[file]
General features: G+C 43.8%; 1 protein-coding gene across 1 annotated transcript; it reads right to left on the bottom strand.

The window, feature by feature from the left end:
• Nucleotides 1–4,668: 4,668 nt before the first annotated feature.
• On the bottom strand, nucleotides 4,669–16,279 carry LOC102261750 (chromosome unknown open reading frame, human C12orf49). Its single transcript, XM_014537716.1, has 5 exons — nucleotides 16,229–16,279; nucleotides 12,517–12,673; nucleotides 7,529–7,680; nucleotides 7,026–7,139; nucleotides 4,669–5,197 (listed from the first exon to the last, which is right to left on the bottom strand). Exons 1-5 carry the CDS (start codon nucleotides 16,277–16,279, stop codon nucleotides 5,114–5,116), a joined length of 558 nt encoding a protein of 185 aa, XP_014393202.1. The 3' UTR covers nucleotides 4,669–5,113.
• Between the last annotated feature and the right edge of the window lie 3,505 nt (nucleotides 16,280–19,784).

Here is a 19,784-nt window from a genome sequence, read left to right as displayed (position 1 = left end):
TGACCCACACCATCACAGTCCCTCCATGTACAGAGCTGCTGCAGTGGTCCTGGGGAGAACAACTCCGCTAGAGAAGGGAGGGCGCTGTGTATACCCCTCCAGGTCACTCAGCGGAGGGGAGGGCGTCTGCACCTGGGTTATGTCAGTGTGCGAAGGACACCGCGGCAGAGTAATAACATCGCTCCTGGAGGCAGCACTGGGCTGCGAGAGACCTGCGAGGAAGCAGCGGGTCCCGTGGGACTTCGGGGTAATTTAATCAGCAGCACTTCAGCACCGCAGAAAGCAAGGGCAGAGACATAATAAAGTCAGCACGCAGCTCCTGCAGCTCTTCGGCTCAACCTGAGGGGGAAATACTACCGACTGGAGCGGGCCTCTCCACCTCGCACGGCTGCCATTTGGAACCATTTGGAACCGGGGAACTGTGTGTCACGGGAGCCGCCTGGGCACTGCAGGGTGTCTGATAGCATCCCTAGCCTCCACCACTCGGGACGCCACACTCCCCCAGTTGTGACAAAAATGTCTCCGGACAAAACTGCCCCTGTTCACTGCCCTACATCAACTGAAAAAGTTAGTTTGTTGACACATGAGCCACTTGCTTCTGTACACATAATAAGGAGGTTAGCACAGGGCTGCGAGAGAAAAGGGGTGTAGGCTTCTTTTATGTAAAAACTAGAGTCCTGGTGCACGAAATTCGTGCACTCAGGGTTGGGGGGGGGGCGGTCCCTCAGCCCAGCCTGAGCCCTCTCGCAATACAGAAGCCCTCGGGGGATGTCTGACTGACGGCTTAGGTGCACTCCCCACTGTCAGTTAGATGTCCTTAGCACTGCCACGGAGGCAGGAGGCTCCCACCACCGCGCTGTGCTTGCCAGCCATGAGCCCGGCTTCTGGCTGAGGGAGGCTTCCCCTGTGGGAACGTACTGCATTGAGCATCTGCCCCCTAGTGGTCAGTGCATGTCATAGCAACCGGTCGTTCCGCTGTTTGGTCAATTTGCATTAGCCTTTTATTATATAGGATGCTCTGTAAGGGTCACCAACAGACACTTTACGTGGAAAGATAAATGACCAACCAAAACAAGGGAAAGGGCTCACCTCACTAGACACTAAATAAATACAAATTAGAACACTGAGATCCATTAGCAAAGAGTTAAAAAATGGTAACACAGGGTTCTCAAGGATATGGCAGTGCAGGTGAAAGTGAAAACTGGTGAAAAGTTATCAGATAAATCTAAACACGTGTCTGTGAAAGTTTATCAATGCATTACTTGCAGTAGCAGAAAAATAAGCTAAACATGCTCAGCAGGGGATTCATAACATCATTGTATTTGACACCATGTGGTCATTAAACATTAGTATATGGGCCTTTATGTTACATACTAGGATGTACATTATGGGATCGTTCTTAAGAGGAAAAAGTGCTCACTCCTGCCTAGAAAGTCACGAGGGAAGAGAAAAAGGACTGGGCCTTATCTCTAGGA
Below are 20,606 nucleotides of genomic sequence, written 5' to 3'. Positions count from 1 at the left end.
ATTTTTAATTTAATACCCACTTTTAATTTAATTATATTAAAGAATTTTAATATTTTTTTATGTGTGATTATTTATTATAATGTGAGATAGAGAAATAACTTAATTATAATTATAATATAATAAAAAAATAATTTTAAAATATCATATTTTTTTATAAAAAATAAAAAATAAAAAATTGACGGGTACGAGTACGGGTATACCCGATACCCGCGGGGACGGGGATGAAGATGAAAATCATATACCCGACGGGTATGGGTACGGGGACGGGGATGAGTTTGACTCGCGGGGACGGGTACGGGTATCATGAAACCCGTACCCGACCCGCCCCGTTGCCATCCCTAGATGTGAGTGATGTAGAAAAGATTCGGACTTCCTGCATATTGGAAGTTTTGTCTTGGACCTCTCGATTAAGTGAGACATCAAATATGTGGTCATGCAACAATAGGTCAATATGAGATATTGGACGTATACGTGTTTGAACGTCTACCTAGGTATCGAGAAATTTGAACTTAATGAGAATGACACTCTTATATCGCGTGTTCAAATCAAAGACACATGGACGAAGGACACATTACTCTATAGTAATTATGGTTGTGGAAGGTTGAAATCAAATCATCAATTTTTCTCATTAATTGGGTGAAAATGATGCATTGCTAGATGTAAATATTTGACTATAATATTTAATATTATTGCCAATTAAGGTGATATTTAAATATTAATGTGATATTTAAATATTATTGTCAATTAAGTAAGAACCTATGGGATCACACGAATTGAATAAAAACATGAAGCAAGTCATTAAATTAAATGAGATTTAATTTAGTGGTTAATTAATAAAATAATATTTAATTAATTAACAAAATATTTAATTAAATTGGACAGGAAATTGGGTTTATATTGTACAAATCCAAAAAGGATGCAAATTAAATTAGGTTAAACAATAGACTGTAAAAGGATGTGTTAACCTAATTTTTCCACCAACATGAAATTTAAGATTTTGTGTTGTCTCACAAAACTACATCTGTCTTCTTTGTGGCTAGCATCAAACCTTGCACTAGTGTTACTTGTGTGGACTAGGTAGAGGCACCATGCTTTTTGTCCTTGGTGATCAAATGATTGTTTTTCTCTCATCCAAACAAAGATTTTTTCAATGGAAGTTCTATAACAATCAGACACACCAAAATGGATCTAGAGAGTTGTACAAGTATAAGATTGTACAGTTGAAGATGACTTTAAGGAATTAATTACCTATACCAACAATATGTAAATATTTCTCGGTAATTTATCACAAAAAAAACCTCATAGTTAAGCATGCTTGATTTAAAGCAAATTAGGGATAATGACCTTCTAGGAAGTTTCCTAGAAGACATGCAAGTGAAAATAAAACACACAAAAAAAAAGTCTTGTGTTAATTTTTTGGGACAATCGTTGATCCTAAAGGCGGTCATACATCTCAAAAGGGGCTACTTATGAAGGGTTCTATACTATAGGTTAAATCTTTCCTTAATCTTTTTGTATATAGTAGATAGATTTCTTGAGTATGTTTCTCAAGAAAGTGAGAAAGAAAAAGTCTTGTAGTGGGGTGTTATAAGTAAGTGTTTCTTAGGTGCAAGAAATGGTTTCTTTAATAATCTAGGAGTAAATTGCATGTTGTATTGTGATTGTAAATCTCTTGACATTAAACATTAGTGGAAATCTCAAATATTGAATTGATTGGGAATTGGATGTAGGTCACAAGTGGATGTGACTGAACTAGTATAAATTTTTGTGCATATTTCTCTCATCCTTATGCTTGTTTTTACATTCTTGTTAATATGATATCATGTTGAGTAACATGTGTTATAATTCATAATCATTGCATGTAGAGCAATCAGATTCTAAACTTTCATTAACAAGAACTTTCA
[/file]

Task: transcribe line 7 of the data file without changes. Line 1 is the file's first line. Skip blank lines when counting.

TGACCCACACCATCACAGTCCCTCCATGTACAGAGCTGCTGCAGTGGTCCTGGGGAGAACAACTCCGCTAGAGAAGGGAGGGCGCTGTGTATACCCCTCCAGGTCACTCAGCGGAGGGGAGGGCGTCTGCACCTGGGTTATGTCAGTGTGCGAAGGACACCGCGGCAGAGTAATAACATCGCTCCTGGAGGCAGCACTGGGCTGCGAGAGACCTGCGAGGAAGCAGCGGGTCCCGTGGGACTTCGGGGTAATTTAATCAGCAGCACTTCAGCACCGCAGAAAGCAAGGGCAGAGACATAATAAAGTCAGCACGCAGCTCCTGCAGCTCTTCGGCTCAACCTGAGGGGGAAATACTACCGACTGGAGCGGGCCTCTCCACCTCGCACGGCTGCCATTTGGAACCATTTGGAACCGGGGAACTGTGTGTCACGGGAGCCGCCTGGGCACTGCAGGGTGTCTGATAGCATCCCTAGCCTCCACCACTCGGGACGCCACACTCCCCCAGTTGTGACAAAAATGTCTCCGGACAAAACTGCCCCTGTTCACTGCCCTACATCAACTGAAAAAGTTAGTTTGTTGACACATGAGCCACTTGCTTCTGTACACATAATAAGGAGGTTAGCACAGGGCTGCGAGAGAAAAGGGGTGTAGGCTTCTTTTATGTAAAAACTAGAGTCCTGGTGCACGAAATTCGTGCACTCAGGGTTGGGGGGGGGGCGGTCCCTCAGCCCAGCCTGAGCCCTCTCGCAATACAGAAGCCCTCGGGGGATGTCTGACTGACGGCTTAGGTGCACTCCCCACTGTCAGTTAGATGTCCTTAGCACTGCCACGGAGGCAGGAGGCTCCCACCACCGCGCTGTGCTTGCCAGCCATGAGCCCGGCTTCTGGCTGAGGGAGGCTTCCCCTGTGGGAACGTACTGCATTGAGCATCTGCCCCCTAGTGGTCAGTGCATGTCATAGCAACCGGTCGTTCCGCTGTTTGGTCAATTTGCATTAGCCTTTTATTATATAGGATGCTCTGTAAGGGTCACCAACAGACACTTTACGTGGAAAGATAAATGACCAACCAAAACAAGGGAAAGGGCTCACCTCACTAGACACTAAATAAATACAAATTAGAACACTGAGATCCATTAGCAAAGAGTTAAAAAATGGTAACACAGGGTTCTCAAGGATATGGCAGTGCAGGTGAAAGTGAAAACTGGTGAAAAGTTATCAGATAAATCTAAACACGTGTCTGTGAAAGTTTATCAATGCATTACTTGCAGTAGCAGAAAAATAAGCTAAACATGCTCAGCAGGGGATTCATAACATCATTGTATTTGACACCATGTGGTCATTAAACATTAGTATATGGGCCTTTATGTTACATACTAGGATGTACATTATGGGATCGTTCTTAAGAGGAAAAAGTGCTCACTCCTGCCTAGAAAGTCACGAGGGAAGAGAAAAAGGACTGGGCCTTATCTCTAGGA